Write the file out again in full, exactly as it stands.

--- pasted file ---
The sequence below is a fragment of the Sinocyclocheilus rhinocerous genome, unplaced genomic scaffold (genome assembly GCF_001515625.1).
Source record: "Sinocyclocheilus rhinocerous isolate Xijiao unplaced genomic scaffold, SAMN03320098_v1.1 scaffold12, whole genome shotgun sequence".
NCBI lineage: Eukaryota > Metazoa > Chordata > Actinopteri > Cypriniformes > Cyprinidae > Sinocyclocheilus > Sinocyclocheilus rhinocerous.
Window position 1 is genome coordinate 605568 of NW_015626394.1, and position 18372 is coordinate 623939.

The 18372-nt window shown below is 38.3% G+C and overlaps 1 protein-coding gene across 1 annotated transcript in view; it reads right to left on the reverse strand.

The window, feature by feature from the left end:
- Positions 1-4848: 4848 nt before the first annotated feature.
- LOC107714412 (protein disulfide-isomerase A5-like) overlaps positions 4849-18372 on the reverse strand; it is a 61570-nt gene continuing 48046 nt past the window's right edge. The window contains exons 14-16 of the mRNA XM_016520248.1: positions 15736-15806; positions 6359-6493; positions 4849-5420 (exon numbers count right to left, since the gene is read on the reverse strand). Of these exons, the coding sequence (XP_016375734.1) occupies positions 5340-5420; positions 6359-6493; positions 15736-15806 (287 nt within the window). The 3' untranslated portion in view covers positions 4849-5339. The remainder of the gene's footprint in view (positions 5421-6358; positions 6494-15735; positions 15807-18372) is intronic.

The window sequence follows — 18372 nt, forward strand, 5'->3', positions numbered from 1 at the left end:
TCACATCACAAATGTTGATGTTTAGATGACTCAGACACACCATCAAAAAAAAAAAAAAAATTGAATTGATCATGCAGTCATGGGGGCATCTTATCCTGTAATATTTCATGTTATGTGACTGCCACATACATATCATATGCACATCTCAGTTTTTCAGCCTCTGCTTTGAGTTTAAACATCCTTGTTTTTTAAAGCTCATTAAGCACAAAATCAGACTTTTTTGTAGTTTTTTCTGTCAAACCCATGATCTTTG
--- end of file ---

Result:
The sequence below is a fragment of the Sinocyclocheilus rhinocerous genome, unplaced genomic scaffold (genome assembly GCF_001515625.1).
Source record: "Sinocyclocheilus rhinocerous isolate Xijiao unplaced genomic scaffold, SAMN03320098_v1.1 scaffold12, whole genome shotgun sequence".
NCBI lineage: Eukaryota > Metazoa > Chordata > Actinopteri > Cypriniformes > Cyprinidae > Sinocyclocheilus > Sinocyclocheilus rhinocerous.
Window position 1 is genome coordinate 605568 of NW_015626394.1, and position 18372 is coordinate 623939.

The 18372-nt window shown below is 38.3% G+C and overlaps 1 protein-coding gene across 1 annotated transcript in view; it reads right to left on the reverse strand.

The window, feature by feature from the left end:
- Positions 1-4848: 4848 nt before the first annotated feature.
- LOC107714412 (protein disulfide-isomerase A5-like) overlaps positions 4849-18372 on the reverse strand; it is a 61570-nt gene continuing 48046 nt past the window's right edge. The window contains exons 14-16 of the mRNA XM_016520248.1: positions 15736-15806; positions 6359-6493; positions 4849-5420 (exon numbers count right to left, since the gene is read on the reverse strand). Of these exons, the coding sequence (XP_016375734.1) occupies positions 5340-5420; positions 6359-6493; positions 15736-15806 (287 nt within the window). The 3' untranslated portion in view covers positions 4849-5339. The remainder of the gene's footprint in view (positions 5421-6358; positions 6494-15735; positions 15807-18372) is intronic.

The window sequence follows — 18372 nt, forward strand, 5'->3', positions numbered from 1 at the left end:
TCACATCACAAATGTTGATGTTTAGATGACTCAGACACACCATCAAAAAAAAAAAAAAAATTGAATTGATCATGCAGTCATGGGGGCATCTTATCCTGTAATATTTCATGTTATGTGACTGCCACATACATATCATATGCACATCTCAGTTTTTCAGCCTCTGCTTTGAGTTTAAACATCCTTGTTTTTTAAAGCTCATTAAGCACAAAATCAGACTTTTTTGTAGTTTTTTCTGTCAAACCCATGATCTTTG